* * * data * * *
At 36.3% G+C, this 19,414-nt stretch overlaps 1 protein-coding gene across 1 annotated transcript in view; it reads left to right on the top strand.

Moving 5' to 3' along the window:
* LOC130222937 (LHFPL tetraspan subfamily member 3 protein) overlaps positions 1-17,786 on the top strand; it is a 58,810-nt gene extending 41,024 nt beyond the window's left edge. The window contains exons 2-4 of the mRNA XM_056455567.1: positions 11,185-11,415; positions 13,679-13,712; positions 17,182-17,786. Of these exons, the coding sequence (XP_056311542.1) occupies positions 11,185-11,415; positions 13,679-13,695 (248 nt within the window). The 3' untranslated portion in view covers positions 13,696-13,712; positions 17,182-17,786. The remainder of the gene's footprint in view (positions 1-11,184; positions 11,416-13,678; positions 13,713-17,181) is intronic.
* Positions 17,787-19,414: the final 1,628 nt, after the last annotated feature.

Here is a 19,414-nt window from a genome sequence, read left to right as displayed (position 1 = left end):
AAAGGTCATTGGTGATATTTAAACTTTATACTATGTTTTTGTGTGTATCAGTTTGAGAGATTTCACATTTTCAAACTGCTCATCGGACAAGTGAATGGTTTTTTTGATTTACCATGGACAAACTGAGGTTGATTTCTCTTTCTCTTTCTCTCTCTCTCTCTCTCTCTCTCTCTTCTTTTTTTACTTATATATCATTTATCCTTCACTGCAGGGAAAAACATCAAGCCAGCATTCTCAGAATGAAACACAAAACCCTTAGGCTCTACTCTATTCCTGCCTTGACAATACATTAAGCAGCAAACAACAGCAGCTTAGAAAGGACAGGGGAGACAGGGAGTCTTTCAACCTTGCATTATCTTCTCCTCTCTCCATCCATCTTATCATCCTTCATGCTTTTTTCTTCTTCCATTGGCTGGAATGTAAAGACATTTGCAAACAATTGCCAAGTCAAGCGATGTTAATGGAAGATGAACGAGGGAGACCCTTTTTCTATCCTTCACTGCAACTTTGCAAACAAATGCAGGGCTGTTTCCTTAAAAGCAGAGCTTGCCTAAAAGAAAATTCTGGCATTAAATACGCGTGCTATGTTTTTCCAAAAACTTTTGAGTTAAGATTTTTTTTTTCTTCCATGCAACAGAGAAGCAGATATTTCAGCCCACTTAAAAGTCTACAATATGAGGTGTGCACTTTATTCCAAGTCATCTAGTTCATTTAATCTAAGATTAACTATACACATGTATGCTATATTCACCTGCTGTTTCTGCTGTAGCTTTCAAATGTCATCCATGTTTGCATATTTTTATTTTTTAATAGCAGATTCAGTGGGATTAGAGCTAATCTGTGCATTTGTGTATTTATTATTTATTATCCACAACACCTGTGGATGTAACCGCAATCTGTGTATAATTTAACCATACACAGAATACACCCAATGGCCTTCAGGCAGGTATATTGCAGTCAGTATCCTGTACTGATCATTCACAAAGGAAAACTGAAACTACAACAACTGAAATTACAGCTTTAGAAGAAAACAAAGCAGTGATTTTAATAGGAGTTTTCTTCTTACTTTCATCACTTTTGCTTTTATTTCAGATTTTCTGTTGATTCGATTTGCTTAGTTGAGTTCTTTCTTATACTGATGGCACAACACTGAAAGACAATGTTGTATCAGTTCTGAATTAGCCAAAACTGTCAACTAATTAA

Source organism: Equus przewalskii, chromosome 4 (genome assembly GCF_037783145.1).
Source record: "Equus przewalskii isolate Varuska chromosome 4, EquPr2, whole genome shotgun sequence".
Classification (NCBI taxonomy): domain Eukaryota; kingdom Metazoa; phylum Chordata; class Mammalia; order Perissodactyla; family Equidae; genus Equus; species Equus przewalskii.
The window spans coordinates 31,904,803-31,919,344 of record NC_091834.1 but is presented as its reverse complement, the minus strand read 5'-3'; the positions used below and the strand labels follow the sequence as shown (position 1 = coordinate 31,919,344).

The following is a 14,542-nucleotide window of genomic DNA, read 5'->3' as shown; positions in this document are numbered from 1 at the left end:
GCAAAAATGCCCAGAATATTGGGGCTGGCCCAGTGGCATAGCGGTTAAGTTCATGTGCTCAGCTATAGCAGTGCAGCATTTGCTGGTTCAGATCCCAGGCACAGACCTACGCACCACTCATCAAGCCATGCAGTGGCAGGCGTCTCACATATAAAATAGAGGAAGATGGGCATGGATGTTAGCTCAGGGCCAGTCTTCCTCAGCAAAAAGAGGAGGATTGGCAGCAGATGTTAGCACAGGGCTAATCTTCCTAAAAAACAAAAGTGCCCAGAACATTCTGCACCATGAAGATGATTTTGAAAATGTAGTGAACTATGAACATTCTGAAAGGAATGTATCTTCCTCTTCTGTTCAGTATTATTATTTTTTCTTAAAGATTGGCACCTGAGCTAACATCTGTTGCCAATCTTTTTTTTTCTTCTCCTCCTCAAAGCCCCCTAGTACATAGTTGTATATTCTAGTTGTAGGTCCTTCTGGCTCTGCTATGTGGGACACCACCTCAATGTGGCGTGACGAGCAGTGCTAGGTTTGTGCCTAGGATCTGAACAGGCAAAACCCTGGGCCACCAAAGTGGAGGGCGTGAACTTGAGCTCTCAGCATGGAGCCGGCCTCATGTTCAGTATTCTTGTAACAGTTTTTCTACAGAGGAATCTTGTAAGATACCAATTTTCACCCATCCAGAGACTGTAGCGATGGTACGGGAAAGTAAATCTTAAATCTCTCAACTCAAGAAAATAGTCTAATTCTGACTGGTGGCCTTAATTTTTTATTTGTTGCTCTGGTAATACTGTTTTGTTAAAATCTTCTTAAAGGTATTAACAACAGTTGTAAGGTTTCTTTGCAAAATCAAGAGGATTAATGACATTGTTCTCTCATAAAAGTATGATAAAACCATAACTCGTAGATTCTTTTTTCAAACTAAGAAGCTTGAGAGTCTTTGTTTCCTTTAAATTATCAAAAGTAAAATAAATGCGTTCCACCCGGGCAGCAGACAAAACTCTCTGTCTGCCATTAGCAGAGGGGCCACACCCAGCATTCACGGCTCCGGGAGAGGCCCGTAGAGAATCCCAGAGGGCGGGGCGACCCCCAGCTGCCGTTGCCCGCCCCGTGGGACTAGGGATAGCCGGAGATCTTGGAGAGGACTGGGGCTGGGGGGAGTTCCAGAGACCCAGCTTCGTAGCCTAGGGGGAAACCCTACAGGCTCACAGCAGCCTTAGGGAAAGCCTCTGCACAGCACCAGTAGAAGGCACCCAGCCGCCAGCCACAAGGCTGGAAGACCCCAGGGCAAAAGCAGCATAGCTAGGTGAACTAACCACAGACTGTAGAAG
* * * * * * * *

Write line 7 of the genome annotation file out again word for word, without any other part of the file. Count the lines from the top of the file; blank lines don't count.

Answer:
Source organism: Equus przewalskii, chromosome 4 (genome assembly GCF_037783145.1).